Kolodner et al. (2003) note LBD’s roots in cognitive apprenticeship, case-based reasoning, and constructionism (among others), and emphasise the importance of the collaborative dimension in this mode of learning. The LDS adopts these features: the dynamic of the studio process naturally fosters an apprenticeship relationship between tutor and students. The “inspire” phase embeds cases into the learning trajectory and the challenges which emerge in the design process provide further cases – derived directly from learners’ experience. The principles of constructionism are central to the learning experience: constructing knowledge by constructing and sharing meaningful artefact. Collaborative learning within and between groups played a significant part in students’ learning process, engendering reflection and critical thinking. It enhanced their inquiry through feedback, support and workload distribution within groups. The feedbacks between groups and sharing the opinions in class discussions helped the students in constructing new meanings and juxtaposition different points of view. The dialogue established among the students and with the teacher and supported by the studio’s approach is reflected by the students’ reports as a useful method, which alleviated their difficulties in the course.

However, LBD, as Kolodner et al. (2003) note, is a problem-based approach. Green and Bonollo (2003, pp. 271) make an important distinction: in problem-based learning “a student is given a problem and then proceeds to solve […] in project-based learning, students may have to find or establish the problem.” This distinction is critical for the LDS: identifying and formulating the educational challenge is one of the foundational steps of any educational innovation, and – as some students testified – a hard habit to learn (or teach). For this reason, it is an essential element of the LDS, perhaps what earns it the “design studio” name.

Educational work is always highly contextualised. The courses devoted significant attention to documenting and articulating the context in which the pedagogical challenge is situated, and carefully referring to that context in the design of the solution. As discussed by Mor (2011), this challenge of getting students to analyse context is far from resolved, but the courses showed promising signs in this respect.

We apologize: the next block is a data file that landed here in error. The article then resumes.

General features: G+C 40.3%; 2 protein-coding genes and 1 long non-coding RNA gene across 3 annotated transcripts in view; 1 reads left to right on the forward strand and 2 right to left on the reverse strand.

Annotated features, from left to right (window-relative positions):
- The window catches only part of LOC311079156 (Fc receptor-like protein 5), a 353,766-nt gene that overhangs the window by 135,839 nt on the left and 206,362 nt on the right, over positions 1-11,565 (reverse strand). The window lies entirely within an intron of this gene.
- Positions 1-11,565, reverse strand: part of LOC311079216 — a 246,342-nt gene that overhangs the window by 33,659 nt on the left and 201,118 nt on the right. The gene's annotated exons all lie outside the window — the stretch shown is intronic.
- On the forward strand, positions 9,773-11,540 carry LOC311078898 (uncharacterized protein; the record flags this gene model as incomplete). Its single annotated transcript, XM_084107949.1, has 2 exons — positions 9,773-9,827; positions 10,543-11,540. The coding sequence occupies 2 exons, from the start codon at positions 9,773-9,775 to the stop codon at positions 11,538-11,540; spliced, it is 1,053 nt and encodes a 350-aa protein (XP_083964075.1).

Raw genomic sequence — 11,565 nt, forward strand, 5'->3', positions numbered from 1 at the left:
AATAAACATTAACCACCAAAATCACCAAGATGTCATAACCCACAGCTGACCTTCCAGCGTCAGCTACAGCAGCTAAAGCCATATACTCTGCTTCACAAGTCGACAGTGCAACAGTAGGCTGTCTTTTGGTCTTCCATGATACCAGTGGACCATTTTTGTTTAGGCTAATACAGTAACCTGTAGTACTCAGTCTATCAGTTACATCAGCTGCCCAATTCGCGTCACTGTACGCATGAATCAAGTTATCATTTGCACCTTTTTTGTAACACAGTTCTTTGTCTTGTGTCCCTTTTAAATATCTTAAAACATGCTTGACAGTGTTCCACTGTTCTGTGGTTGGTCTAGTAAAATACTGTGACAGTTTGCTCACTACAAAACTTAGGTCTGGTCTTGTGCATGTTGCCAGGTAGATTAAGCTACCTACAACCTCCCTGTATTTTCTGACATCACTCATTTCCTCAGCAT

In this article, we described “Biophone” as an exemplar project which was developed as part of the mobile learning course. The description of this project illustrates how the students applied the LDS methodology and developed a practical product. “Biophone” project constitutes the formulation of concept and its way through various milestones up to the transformation into existing invention. Doing such a successful project in a short semester course reinforces the fact that the teaching methods of the course and the tools given during it were successful.

Table 6 lists some of the main factors that contributed to the success of the LDS model. The selection and labels of these factors draw on design principles of problem and project-based learning (Barron et al. 1998) and LBD (Kolodner et al. 2003).

Table 6.  Main success factors, evidence and limitations.
Factor Evidence Limitations
Authentic design challenge All 15 projects were driven by challenges students identified in contexts which were meaningful for them.
As demonstrated by the biophone example above, this provided motivation, and allowed students to connect theories and practical examples to their personal experience.
This approach was suitable for active practitioners. It may be more difficult to implement for inexperienced trainees, e.g. pre-service teachers.
It also requires a high degree of flexibility on behalf of the teacher.